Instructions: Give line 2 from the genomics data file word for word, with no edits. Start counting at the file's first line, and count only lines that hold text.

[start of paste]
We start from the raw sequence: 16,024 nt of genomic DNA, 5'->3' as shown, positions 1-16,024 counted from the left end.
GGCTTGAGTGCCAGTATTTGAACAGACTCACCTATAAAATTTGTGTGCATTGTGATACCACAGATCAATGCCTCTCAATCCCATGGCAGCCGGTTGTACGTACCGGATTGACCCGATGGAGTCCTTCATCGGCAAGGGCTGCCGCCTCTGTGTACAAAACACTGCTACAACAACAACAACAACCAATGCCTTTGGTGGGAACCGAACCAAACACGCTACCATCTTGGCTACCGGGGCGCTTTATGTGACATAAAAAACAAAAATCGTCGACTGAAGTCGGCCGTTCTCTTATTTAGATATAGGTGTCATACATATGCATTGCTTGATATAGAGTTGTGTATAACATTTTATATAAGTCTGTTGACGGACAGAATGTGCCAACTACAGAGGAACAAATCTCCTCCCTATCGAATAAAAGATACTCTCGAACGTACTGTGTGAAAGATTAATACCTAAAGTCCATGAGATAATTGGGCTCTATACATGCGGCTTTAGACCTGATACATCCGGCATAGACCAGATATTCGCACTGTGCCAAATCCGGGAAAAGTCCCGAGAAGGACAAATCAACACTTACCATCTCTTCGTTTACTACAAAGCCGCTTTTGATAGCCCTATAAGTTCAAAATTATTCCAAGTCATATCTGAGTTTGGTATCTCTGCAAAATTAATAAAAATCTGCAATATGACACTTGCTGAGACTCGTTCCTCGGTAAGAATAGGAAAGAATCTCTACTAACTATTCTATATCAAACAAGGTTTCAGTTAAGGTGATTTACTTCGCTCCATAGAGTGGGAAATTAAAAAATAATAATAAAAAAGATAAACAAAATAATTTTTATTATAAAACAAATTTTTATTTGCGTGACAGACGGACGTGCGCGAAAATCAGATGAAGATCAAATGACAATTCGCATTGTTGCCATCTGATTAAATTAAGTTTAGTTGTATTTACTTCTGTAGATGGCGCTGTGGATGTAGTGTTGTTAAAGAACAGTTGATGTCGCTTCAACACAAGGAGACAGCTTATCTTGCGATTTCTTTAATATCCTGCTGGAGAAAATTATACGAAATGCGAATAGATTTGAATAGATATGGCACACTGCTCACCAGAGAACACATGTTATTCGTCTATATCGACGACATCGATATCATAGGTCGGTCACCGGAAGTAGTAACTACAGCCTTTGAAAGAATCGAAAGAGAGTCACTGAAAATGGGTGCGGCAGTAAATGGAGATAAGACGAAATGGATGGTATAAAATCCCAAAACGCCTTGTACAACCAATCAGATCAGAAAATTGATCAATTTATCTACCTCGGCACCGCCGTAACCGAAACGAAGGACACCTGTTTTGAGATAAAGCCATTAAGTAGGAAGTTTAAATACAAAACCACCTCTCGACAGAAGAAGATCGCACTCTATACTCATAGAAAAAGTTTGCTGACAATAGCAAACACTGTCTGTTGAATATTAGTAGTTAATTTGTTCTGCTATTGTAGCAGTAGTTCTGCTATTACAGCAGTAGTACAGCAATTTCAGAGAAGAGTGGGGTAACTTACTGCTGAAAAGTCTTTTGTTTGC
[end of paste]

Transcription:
GGCTTGAGTGCCAGTATTTGAACAGACTCACCTATAAAATTTGTGTGCATTGTGATACCACAGATCAATGCCTCTCAATCCCATGGCAGCCGGTTGTACGTACCGGATTGACCCGATGGAGTCCTTCATCGGCAAGGGCTGCCGCCTCTGTGTACAAAACACTGCTACAACAACAACAACAACCAATGCCTTTGGTGGGAACCGAACCAAACACGCTACCATCTTGGCTACCGGGGCGCTTTATGTGACATAAAAAACAAAAATCGTCGACTGAAGTCGGCCGTTCTCTTATTTAGATATAGGTGTCATACATATGCATTGCTTGATATAGAGTTGTGTATAACATTTTATATAAGTCTGTTGACGGACAGAATGTGCCAACTACAGAGGAACAAATCTCCTCCCTATCGAATAAAAGATACTCTCGAACGTACTGTGTGAAAGATTAATACCTAAAGTCCATGAGATAATTGGGCTCTATACATGCGGCTTTAGACCTGATACATCCGGCATAGACCAGATATTCGCACTGTGCCAAATCCGGGAAAAGTCCCGAGAAGGACAAATCAACACTTACCATCTCTTCGTTTACTACAAAGCCGCTTTTGATAGCCCTATAAGTTCAAAATTATTCCAAGTCATATCTGAGTTTGGTATCTCTGCAAAATTAATAAAAATCTGCAATATGACACTTGCTGAGACTCGTTCCTCGGTAAGAATAGGAAAGAATCTCTACTAACTATTCTATATCAAACAAGGTTTCAGTTAAGGTGATTTACTTCGCTCCATAGAGTGGGAAATTAAAAAATAATAATAAAAAAGATAAACAAAATAATTTTTATTATAAAACAAATTTTTATTTGCGTGACAGACGGACGTGCGCGAAAATCAGATGAAGATCAAATGACAATTCGCATTGTTGCCATCTGATTAAATTAAGTTTAGTTGTATTTACTTCTGTAGATGGCGCTGTGGATGTAGTGTTGTTAAAGAACAGTTGATGTCGCTTCAACACAAGGAGACAGCTTATCTTGCGATTTCTTTAATATCCTGCTGGAGAAAATTATACGAAATGCGAATAGATTTGAATAGATATGGCACACTGCTCACCAGAGAACACATGTTATTCGTCTATATCGACGACATCGATATCATAGGTCGGTCACCGGAAGTAGTAACTACAGCCTTTGAAAGAATCGAAAGAGAGTCACTGAAAATGGGTGCGGCAGTAAATGGAGATAAGACGAAATGGATGGTATAAAATCCCAAAACGCCTTGTACAACCAATCAGATCAGAAAATTGATCAATTTATCTACCTCGGCACCGCCGTAACCGAAACGAAGGACACCTGTTTTGAGATAAAGCCATTAAGTAGGAAGTTTAAATACAAAACCACCTCTCGACAGAAGAAGATCGCACTCTATACTCATAGAAAAAGTTTGCTGACAATAGCAAACACTGTCTGTTGAATATTAGTAGTTAATTTGTTCTGCTATTGTAGCAGTAGTTCTGCTATTACAGCAGTAGTACAGCAATTTCAGAGAAGAGTGGGGTAACTTACTGCTGAAAAGTCTTTTGTTTGC